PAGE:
Heroes create. And in the act of creation, they carve order out of chaos. As Thor said in his latest movie, “That’s what heroes do.”
One of the earliest creation heroes in world literature is the Sumerian “Thor”: the storm god Enlil. Wikipedia describes the Sumerian creation myth as follows:
“…originally, there was only Nammu, the primeval sea. Then, Nammu gave birth to An, the sky, and Ki, the earth. An and Ki mated with each other, causing Ki to give birth to Enlil. Enlil separated An from Ki and carried off the earth as his domain, while An carried off the sky.”
In many of the ancient world’s creation myths, the primordial state of existence is that of chaos: an undifferentiated, intermingled confusion of forms. The cosmic creation hero, or demiurge, differentiates and de-mingles. He separates and sorts. He tidies the mess. He creates order out of disorder. Cosmos out of chaos.
One of Sumer’s cultural heirs was Babylon. In the Babylonian adaptation of the Sumerian creation myth, Enlil’s role is taken by Babylon’s local god Marduk. In this version, the primordial chaos is depicted as a monster — in some sources a sea serpent or dragon — named Tiamat. Marduk slays Tiamat and creates the world by sundering its corpse, separating its intermingled constituents and making out of them the elements of the universe as we know it.
The Culture Hero
Another hero type that creates order out of chaos is the culture hero. The culture hero tames the chaos of the primeval wilderness. Often this means slaying a countryside-ravaging, chthonic monster, and then, having cleared the land of this chaotic menace of nature, founding an orderly city. Thus in Greek mythology, Apollo slew Python and founded Delphi, and Cadmus slew the Ismenian Dragon and founded Thebes. Another common labor of the culture hero is to invent fire, agriculture, writing, or some other order-creative civilizational boon.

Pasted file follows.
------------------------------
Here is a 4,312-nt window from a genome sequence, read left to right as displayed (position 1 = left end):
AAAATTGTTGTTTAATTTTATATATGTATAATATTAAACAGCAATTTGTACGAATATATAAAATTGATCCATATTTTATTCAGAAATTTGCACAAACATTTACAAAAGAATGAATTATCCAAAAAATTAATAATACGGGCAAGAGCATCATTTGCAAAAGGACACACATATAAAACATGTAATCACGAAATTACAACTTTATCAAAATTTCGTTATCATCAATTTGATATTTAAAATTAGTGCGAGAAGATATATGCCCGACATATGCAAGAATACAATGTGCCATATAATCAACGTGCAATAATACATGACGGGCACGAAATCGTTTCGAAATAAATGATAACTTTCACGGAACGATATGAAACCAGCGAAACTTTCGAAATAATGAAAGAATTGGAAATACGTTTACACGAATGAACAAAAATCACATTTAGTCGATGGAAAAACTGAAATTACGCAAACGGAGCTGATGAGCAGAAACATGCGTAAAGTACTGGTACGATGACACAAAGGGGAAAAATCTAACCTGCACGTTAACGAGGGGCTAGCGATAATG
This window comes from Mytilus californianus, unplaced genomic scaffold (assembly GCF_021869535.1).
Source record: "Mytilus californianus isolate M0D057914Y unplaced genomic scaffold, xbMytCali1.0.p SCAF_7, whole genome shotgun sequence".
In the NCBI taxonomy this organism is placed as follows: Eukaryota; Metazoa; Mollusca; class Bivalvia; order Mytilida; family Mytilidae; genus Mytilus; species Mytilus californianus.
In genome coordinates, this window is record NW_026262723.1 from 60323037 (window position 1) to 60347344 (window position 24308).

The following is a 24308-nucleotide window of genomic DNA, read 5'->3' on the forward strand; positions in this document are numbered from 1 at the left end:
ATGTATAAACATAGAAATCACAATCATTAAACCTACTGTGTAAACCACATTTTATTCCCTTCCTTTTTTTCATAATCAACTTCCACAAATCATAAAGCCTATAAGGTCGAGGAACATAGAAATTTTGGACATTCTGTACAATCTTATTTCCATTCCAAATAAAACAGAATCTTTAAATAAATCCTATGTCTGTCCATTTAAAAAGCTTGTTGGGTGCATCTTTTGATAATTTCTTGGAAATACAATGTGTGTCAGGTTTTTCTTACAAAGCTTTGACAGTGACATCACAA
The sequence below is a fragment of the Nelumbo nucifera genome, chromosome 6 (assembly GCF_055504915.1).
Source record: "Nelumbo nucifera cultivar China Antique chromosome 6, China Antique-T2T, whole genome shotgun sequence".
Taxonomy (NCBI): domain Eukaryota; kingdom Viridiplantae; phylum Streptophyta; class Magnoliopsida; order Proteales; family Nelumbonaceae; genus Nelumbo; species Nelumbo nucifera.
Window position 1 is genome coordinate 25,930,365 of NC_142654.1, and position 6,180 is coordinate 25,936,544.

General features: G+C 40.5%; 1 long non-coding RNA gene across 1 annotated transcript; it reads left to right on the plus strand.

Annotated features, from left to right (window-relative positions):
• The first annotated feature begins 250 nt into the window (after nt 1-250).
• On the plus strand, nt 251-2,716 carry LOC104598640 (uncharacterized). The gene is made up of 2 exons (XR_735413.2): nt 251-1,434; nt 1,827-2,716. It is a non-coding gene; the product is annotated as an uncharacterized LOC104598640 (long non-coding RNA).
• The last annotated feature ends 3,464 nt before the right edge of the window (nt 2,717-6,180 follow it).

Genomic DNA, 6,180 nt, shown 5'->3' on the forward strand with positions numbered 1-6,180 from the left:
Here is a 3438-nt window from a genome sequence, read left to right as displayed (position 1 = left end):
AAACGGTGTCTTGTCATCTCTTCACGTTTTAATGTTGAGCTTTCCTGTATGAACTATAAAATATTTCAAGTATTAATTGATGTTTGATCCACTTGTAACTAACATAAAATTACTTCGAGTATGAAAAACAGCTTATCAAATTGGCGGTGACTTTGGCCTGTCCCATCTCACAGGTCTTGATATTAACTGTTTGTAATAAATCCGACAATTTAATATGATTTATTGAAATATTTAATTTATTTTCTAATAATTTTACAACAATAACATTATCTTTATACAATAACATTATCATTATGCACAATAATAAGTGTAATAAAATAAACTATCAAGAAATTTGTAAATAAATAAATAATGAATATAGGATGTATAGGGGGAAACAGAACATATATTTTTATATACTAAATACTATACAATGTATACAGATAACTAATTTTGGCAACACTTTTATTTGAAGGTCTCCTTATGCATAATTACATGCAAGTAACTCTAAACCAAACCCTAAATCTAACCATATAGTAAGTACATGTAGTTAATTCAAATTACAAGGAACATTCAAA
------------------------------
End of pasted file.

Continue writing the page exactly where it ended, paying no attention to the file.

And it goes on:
Confronting chaos and creating order is the daily task of every individual. Every little bit of entropy — every shirt on your floor, every unpaid bill on your desk, every unanswered email in your inbox— is a little dragon of chaos menacing the order that you’ve worked to build and maintain in your life. As psychologist and mythologist Jordan Peterson said in his lecture “Slaying the Dragon Within Us,” if you don’t deal with these monsters when they’re young, they will grow. Some can eventually grow big enough to swallow your whole life. An email not dealt with could cost you your job. An unpaid tax bill could land you in jail.
As Peterson says, whenever you sort out something messy in your life — whenever you slay a chaos dragon — you sort yourself out in the process and make yourself stronger. You attain growth in competence and self-efficacy: these are among the treasures you win. This boost in skill, clarity, and confidence is a magic charm you can use to slay even larger dragons.
With such strength, you can move from the defensive to the offensive. Instead of merely defending existing order from encroaching chaos, you can venture into the dark, dragon-haunted realms of the unknown and untried. There you can overcome challenges and create new expansions of order and beauty: new heroic works of art, literature, technology, enterprise, etc.
As human beings with the instinctive drive to grow and create, we are all destined to be heroes. And that’s what heroes do.